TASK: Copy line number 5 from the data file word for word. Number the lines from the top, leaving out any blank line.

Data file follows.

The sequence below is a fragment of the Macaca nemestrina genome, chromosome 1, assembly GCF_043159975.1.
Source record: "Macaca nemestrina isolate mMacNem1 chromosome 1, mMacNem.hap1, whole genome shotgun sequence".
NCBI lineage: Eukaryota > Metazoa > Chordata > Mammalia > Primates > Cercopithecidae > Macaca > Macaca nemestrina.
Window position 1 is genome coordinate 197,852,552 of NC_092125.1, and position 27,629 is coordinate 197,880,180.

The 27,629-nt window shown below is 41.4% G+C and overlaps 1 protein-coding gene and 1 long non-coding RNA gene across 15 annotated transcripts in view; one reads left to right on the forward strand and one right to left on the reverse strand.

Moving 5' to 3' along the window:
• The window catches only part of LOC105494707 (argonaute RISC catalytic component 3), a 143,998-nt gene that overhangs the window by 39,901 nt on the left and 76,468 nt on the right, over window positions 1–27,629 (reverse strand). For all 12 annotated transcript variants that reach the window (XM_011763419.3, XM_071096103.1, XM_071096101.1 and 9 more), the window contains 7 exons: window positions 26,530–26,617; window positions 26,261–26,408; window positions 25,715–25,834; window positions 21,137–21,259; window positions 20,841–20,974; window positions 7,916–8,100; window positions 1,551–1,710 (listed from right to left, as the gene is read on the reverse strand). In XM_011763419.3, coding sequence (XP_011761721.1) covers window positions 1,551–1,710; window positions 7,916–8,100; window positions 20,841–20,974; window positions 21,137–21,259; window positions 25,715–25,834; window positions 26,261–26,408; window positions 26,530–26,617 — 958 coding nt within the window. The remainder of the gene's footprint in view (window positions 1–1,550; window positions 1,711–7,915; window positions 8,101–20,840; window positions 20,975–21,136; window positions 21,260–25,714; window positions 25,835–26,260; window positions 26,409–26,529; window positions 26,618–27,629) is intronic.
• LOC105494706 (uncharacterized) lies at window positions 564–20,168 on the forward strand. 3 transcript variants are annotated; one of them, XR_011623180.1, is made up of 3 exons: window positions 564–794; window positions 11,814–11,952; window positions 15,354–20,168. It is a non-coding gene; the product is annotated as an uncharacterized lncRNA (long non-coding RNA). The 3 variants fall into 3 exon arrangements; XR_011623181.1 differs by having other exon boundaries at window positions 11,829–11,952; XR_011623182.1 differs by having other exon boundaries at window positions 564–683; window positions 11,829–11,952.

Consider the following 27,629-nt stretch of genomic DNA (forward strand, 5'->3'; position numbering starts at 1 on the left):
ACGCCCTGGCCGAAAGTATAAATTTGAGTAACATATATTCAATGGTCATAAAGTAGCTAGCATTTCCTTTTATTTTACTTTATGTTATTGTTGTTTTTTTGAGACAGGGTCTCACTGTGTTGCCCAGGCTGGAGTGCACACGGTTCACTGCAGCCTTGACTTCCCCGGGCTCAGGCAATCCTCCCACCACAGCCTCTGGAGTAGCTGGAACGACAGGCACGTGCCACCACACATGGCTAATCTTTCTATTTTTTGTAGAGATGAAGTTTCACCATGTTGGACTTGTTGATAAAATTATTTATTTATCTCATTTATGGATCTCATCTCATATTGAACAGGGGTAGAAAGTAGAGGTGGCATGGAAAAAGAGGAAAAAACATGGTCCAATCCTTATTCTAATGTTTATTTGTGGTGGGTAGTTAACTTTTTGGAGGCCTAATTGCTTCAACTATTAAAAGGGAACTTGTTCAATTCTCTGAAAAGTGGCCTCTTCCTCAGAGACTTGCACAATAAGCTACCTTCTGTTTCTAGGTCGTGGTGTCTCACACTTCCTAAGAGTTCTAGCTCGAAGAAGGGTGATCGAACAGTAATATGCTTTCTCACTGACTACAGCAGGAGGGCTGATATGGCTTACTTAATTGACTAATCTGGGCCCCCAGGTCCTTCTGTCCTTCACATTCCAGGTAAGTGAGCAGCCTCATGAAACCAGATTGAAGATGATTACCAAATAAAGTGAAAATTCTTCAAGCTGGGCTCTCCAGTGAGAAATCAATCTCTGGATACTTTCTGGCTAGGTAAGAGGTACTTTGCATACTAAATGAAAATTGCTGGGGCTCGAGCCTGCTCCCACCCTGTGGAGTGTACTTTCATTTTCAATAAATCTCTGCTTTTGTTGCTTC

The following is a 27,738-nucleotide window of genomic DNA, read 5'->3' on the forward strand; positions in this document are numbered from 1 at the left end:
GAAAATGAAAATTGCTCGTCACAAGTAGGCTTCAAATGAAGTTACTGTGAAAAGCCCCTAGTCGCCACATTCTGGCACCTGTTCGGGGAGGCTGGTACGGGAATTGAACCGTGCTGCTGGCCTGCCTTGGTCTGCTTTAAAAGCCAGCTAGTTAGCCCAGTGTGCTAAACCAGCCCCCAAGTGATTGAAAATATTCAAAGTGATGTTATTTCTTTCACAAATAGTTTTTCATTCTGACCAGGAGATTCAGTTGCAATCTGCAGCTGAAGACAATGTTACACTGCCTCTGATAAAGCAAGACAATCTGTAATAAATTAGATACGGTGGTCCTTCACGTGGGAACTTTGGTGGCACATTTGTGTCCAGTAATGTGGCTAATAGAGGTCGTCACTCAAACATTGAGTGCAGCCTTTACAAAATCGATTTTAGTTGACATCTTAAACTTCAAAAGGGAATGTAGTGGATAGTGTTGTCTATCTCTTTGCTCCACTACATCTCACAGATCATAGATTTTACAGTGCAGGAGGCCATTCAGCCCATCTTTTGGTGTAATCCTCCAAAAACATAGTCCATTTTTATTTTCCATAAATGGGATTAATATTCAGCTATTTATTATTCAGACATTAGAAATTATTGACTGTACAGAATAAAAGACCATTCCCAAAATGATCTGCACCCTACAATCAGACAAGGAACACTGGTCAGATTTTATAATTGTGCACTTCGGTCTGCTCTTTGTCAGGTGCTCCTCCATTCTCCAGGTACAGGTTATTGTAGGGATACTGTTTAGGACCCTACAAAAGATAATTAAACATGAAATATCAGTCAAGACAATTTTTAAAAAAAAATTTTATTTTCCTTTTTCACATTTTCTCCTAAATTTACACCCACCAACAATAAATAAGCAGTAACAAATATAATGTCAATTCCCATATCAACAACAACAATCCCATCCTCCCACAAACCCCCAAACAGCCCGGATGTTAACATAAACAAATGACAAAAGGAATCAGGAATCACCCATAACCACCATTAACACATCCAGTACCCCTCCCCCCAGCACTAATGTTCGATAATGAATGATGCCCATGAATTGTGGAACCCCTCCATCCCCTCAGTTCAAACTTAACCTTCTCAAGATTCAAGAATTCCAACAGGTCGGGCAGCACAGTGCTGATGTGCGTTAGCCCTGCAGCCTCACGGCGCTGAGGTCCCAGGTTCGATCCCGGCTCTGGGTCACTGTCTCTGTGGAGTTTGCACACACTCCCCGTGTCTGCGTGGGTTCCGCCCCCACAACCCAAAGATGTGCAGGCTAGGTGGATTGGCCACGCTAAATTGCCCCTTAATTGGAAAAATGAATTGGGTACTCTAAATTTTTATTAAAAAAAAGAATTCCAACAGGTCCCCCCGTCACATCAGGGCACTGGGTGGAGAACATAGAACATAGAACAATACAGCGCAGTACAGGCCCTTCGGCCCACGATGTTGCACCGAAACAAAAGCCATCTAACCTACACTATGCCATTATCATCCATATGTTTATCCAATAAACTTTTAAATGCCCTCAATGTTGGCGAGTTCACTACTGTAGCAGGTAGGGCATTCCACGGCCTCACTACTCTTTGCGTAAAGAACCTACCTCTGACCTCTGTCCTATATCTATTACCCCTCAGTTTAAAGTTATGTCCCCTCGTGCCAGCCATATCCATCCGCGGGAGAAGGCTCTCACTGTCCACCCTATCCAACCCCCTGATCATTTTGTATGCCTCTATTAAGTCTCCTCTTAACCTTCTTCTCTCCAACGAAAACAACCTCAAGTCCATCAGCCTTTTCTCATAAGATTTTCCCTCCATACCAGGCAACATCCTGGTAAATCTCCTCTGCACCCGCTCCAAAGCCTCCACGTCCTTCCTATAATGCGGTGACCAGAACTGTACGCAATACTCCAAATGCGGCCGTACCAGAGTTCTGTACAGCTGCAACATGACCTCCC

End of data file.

The 27,629-nt window shown below is 41.4% G+C and overlaps 1 protein-coding gene and 1 long non-coding RNA gene across 15 annotated transcripts in view; one reads left to right on the forward strand and one right to left on the reverse strand.